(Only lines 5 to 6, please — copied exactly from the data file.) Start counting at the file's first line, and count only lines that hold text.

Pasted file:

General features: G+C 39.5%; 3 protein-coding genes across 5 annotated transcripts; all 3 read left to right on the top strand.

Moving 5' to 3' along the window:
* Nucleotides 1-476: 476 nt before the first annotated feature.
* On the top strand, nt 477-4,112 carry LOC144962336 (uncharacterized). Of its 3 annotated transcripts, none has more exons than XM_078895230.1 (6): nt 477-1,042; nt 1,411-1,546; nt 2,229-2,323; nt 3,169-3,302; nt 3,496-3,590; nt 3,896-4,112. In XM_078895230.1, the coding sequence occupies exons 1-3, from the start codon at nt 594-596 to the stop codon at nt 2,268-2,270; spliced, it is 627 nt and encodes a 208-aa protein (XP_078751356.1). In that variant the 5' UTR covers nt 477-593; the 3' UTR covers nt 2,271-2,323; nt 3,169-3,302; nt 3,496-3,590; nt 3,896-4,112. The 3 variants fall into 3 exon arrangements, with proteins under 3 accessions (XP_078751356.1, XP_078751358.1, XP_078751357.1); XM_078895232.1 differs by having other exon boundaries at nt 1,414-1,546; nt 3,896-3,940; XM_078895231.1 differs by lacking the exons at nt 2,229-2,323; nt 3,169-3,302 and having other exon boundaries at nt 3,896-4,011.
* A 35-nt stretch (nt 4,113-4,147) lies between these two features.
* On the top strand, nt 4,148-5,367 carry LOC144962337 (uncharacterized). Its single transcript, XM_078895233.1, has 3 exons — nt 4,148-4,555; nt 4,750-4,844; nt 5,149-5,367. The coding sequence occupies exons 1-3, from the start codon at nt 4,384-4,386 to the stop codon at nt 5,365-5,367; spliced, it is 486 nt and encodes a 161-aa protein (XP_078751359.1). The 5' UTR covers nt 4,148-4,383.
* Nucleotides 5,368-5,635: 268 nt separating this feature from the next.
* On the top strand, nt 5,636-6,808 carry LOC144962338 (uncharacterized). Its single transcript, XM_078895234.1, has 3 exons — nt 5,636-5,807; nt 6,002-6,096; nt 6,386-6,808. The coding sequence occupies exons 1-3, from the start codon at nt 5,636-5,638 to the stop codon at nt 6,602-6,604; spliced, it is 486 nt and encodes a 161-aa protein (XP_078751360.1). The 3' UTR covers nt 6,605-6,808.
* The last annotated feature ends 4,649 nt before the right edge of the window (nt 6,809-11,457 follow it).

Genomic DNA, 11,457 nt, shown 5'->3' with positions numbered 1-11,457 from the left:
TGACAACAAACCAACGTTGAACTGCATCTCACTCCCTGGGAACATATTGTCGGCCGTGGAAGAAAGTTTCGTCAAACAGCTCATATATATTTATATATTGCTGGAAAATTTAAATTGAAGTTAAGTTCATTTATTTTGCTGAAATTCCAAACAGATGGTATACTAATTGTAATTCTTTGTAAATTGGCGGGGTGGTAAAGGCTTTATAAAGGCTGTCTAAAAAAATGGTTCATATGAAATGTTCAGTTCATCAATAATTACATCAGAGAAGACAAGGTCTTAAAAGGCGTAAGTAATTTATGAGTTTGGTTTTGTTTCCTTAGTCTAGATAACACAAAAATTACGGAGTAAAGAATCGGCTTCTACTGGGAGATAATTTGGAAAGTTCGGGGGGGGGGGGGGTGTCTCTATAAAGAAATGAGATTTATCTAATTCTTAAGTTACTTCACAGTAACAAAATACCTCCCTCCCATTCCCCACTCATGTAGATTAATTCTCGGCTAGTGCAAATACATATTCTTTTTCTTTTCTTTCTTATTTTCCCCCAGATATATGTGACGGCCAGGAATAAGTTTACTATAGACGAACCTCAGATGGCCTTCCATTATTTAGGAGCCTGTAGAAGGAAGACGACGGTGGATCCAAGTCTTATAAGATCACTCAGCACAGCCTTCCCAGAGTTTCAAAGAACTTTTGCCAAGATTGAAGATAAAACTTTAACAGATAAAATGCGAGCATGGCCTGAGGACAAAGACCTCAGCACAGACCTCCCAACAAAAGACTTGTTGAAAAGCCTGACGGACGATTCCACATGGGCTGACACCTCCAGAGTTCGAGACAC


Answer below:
* A 35-nt stretch (nt 4,113-4,147) lies between these two features.
* On the top strand, nt 4,148-5,367 carry LOC144962337 (uncharacterized). Its single transcript, XM_078895233.1, has 3 exons — nt 4,148-4,555; nt 4,750-4,844; nt 5,149-5,367. The coding sequence occupies exons 1-3, from the start codon at nt 4,384-4,386 to the stop codon at nt 5,365-5,367; spliced, it is 486 nt and encodes a 161-aa protein (XP_078751359.1). The 5' UTR covers nt 4,148-4,383.